Death of Emmanuel Rosencher, ONERA's Scientific Director

Physicist born in 1952 and died on 15 June 2013, Emmanuel   Rosencher  had been ONERA's Scientific Director  since October 2010 and a professor at the École Polytechnique.

Former student of the Ecole Polytechnique (1972) and the Ecole Nationale Superieure des Telecommunications, he completed a PhD in applied mathematics in 1978. Researcher at the Laboratory of Solid State Physics of the Ecole Normale Supérieure from 1978 to 1979, he joined CNET in Grenoble (1979) first as a researcher and then as head of the Laboratory "Physics of microelectronic components." Thereafter, he joined Thomson-CSF (now Thales) as Head of the Laboratory of Physics.
In 1998 he joined the ONERA as head of the “Optics and Plasma Diagnostics” Research Unit. In 2003, he became Director of the Physics branch where he had  a scientific point of view on four departments and more than 350 people. In October 2010, he was appointed Scientific  Director of ONERA (DSG). As such, Emmanuel Rosencher prepared the Scientific Strategic Plan. He was also responsible for the allocation of grants to doctoral students, the promotion of scientific personnel and the national and international scientific influence of ONERA.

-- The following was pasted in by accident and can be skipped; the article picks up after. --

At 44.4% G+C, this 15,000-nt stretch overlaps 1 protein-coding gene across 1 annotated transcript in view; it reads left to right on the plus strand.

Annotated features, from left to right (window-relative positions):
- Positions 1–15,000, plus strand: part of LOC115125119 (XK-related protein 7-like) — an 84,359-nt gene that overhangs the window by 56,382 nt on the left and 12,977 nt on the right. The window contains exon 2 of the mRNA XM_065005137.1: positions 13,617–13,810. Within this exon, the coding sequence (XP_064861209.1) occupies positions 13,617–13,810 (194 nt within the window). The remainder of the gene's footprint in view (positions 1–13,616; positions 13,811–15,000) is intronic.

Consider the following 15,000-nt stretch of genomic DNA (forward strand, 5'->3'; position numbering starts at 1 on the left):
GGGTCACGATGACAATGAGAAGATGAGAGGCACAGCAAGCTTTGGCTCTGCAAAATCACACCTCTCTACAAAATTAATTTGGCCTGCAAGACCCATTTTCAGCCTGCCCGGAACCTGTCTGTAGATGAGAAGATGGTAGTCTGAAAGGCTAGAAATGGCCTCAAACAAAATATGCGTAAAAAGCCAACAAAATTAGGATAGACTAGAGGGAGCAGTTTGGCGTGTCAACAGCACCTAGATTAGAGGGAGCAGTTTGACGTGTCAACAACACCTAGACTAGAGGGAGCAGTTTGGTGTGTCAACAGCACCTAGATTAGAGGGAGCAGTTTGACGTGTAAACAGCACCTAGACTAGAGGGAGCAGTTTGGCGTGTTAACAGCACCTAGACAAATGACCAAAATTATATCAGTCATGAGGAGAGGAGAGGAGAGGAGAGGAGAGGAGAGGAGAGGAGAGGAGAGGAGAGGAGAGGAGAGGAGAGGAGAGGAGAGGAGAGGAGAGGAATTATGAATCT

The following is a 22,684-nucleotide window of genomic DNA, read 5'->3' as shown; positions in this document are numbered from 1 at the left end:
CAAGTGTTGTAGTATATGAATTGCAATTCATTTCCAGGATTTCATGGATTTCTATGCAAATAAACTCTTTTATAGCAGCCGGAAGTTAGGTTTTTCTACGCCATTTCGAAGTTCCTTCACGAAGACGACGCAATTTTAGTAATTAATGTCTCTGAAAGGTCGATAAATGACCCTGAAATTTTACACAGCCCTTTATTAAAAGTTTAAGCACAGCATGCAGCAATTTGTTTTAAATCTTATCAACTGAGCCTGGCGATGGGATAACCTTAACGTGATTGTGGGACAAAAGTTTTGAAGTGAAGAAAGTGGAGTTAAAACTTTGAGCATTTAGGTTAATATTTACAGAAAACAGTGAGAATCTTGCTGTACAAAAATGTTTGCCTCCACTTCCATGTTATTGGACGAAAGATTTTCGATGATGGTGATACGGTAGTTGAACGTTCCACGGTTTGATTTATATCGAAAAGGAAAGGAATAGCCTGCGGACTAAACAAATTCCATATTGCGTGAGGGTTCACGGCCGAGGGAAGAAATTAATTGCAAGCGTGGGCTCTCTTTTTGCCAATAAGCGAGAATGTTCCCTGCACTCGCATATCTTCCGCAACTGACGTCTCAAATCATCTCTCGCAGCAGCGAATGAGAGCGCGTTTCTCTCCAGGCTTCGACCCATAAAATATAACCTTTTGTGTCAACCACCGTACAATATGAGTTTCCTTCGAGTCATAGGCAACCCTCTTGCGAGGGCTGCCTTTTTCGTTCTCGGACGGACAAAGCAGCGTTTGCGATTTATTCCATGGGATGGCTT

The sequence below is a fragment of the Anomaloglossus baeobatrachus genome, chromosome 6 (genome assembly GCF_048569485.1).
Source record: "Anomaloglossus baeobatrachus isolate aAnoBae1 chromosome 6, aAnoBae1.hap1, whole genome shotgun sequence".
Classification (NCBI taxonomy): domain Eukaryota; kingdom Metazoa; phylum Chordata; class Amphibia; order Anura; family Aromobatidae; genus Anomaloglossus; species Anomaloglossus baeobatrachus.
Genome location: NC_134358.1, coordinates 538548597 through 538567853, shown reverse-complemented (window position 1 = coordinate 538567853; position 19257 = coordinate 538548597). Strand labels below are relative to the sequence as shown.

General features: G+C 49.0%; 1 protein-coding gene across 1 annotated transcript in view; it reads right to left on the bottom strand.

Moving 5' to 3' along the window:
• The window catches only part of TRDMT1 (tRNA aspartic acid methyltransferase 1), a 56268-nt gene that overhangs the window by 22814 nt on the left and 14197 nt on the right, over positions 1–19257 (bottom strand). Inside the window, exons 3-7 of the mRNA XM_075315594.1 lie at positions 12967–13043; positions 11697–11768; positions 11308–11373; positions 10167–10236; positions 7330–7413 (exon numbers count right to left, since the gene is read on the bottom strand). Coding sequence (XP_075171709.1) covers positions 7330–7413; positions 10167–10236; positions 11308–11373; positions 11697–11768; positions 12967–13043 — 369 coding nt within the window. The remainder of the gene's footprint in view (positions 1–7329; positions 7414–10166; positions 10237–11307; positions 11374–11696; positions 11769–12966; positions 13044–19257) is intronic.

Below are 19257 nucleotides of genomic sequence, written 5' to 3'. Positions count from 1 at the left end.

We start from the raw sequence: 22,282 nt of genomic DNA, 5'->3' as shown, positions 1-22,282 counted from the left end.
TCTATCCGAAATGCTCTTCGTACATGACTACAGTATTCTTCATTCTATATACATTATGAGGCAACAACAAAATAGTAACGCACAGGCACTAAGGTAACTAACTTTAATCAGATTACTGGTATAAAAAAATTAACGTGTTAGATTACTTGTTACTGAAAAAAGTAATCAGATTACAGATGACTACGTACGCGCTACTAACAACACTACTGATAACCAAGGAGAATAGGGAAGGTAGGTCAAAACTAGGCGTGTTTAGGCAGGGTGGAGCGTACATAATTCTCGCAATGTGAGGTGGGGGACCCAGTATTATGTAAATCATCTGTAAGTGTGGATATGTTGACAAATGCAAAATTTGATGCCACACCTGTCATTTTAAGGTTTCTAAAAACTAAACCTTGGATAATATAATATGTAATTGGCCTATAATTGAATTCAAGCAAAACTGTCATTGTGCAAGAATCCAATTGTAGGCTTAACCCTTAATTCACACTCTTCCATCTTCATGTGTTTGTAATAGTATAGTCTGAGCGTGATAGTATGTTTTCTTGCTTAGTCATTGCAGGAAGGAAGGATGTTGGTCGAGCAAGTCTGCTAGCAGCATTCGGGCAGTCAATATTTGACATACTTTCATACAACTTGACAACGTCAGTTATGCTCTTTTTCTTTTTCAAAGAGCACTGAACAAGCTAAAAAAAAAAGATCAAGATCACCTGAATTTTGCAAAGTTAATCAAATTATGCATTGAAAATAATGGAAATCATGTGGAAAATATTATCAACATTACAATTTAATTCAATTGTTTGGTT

He has been also, since 2004, professor of the Department of Physics at the École Polytechnique.
He was the author of over 300 publications, including 160 articles in international refereed journals such as "Nature" and "Science" in the fields of materials and heterostructures in semiconductor physics, nonlinear optics, laser, infrared detection and plasmas.
Emmanuel Rosencher was known for his pioneering work in opto-electronics, discipline he had contributed to spread within the community of students and researchers. His discovery of asymmetric quantum wells had paved the way for the realization of infrared detectors used today in many fields.
He wrote and co-authored over 180 articles in the field of nonlinear semiconductor heterostructures, optics, laser physics and infrared detection. His research led him to apply for more than twenty patents.
Numerous awards capped a leading scientific career:
  • 1991 : prix Foucault 1991 (Experimental Physics, Société Française de Physique)
  • 1997 : Thomson Best Patent Price
  • 1998 : Fellow of the  Institute of Physics (IoP)
  • 2000 : prix Montgolfier (Arts Physiques, 2000)
  • 2001 : prix Arnulf-Françon 2001 (Société Française d'Optique)
  • 2002 : Fellow of the Optical Society
  • 2003 : grand prix EDP-Sciences de physique appliquée (Société française de physique)
  • 2003 : chevalier dans l’Ordre National du Mérite
  • 2003 : Fellow of the Optical Society of America (OSA)
  • 2005 : Fellow of  IEEE (Laser and ElectroOptics)
  • 2009 : chevalier de la Légion d’Honneur
  • 2010 : grand prix France Telecom de l’Académie des sciences
Beyond its undeniable scientific qualities, the man was enthusiastic, always ready to meet new challenges. It was a free spirit, open and curious. He lived his life and career, eager to advance science as conceived humanists: a factor of human progress. Accessible, attentive to his colleagues and his students, his sense of humor and his great human qualities were unanimously appreciated. His death is a great loss to Onera.
Back to the list